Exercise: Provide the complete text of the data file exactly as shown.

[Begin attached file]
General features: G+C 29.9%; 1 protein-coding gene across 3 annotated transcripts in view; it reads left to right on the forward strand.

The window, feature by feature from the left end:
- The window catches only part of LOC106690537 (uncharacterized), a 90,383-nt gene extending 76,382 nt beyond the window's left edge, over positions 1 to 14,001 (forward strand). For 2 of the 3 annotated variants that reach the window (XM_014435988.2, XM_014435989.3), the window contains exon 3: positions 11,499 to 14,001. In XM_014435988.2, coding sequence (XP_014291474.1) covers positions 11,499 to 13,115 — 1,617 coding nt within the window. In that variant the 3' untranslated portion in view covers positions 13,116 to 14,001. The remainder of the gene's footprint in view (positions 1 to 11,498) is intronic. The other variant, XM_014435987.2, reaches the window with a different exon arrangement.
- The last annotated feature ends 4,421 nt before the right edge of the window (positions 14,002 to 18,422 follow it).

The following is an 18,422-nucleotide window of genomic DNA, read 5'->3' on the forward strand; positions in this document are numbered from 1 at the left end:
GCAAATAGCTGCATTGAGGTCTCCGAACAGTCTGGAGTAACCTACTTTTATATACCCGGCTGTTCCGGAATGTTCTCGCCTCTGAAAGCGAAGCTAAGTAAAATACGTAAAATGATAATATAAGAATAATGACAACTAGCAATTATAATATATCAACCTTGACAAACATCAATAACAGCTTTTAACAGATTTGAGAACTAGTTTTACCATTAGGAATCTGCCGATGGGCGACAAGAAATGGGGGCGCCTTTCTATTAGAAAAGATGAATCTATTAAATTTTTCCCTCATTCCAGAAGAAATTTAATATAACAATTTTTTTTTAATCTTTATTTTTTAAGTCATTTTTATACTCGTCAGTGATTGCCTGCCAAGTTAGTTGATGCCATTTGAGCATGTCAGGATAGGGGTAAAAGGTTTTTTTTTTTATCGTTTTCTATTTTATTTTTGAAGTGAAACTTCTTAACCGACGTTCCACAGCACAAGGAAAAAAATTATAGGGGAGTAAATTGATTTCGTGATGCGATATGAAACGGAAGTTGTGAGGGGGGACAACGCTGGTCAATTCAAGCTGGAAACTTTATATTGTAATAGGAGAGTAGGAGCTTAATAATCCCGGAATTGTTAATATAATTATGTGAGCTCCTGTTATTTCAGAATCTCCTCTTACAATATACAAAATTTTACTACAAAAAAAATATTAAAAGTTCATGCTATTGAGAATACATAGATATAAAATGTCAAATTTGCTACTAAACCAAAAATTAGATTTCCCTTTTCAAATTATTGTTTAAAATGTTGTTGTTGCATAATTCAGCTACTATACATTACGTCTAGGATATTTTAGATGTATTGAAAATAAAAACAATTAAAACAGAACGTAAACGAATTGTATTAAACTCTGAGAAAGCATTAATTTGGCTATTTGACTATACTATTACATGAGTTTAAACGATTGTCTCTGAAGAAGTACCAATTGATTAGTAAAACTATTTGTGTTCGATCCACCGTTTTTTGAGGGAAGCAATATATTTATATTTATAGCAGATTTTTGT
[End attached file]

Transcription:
General features: G+C 29.9%; 1 protein-coding gene across 3 annotated transcripts in view; it reads left to right on the forward strand.

The window, feature by feature from the left end:
- The window catches only part of LOC106690537 (uncharacterized), a 90,383-nt gene extending 76,382 nt beyond the window's left edge, over positions 1 to 14,001 (forward strand). For 2 of the 3 annotated variants that reach the window (XM_014435988.2, XM_014435989.3), the window contains exon 3: positions 11,499 to 14,001. In XM_014435988.2, coding sequence (XP_014291474.1) covers positions 11,499 to 13,115 — 1,617 coding nt within the window. In that variant the 3' untranslated portion in view covers positions 13,116 to 14,001. The remainder of the gene's footprint in view (positions 1 to 11,498) is intronic. The other variant, XM_014435987.2, reaches the window with a different exon arrangement.
- The last annotated feature ends 4,421 nt before the right edge of the window (positions 14,002 to 18,422 follow it).

The following is an 18,422-nucleotide window of genomic DNA, read 5'->3' on the forward strand; positions in this document are numbered from 1 at the left end:
GCAAATAGCTGCATTGAGGTCTCCGAACAGTCTGGAGTAACCTACTTTTATATACCCGGCTGTTCCGGAATGTTCTCGCCTCTGAAAGCGAAGCTAAGTAAAATACGTAAAATGATAATATAAGAATAATGACAACTAGCAATTATAATATATCAACCTTGACAAACATCAATAACAGCTTTTAACAGATTTGAGAACTAGTTTTACCATTAGGAATCTGCCGATGGGCGACAAGAAATGGGGGCGCCTTTCTATTAGAAAAGATGAATCTATTAAATTTTTCCCTCATTCCAGAAGAAATTTAATATAACAATTTTTTTTTAATCTTTATTTTTTAAGTCATTTTTATACTCGTCAGTGATTGCCTGCCAAGTTAGTTGATGCCATTTGAGCATGTCAGGATAGGGGTAAAAGGTTTTTTTTTTTATCGTTTTCTATTTTATTTTTGAAGTGAAACTTCTTAACCGACGTTCCACAGCACAAGGAAAAAAATTATAGGGGAGTAAATTGATTTCGTGATGCGATATGAAACGGAAGTTGTGAGGGGGGACAACGCTGGTCAATTCAAGCTGGAAACTTTATATTGTAATAGGAGAGTAGGAGCTTAATAATCCCGGAATTGTTAATATAATTATGTGAGCTCCTGTTATTTCAGAATCTCCTCTTACAATATACAAAATTTTACTACAAAAAAAATATTAAAAGTTCATGCTATTGAGAATACATAGATATAAAATGTCAAATTTGCTACTAAACCAAAAATTAGATTTCCCTTTTCAAATTATTGTTTAAAATGTTGTTGTTGCATAATTCAGCTACTATACATTACGTCTAGGATATTTTAGATGTATTGAAAATAAAAACAATTAAAACAGAACGTAAACGAATTGTATTAAACTCTGAGAAAGCATTAATTTGGCTATTTGACTATACTATTACATGAGTTTAAACGATTGTCTCTGAAGAAGTACCAATTGATTAGTAAAACTATTTGTGTTCGATCCACCGTTTTTTGAGGGAAGCAATATATTTATATTTATAGCAGATTTTTGT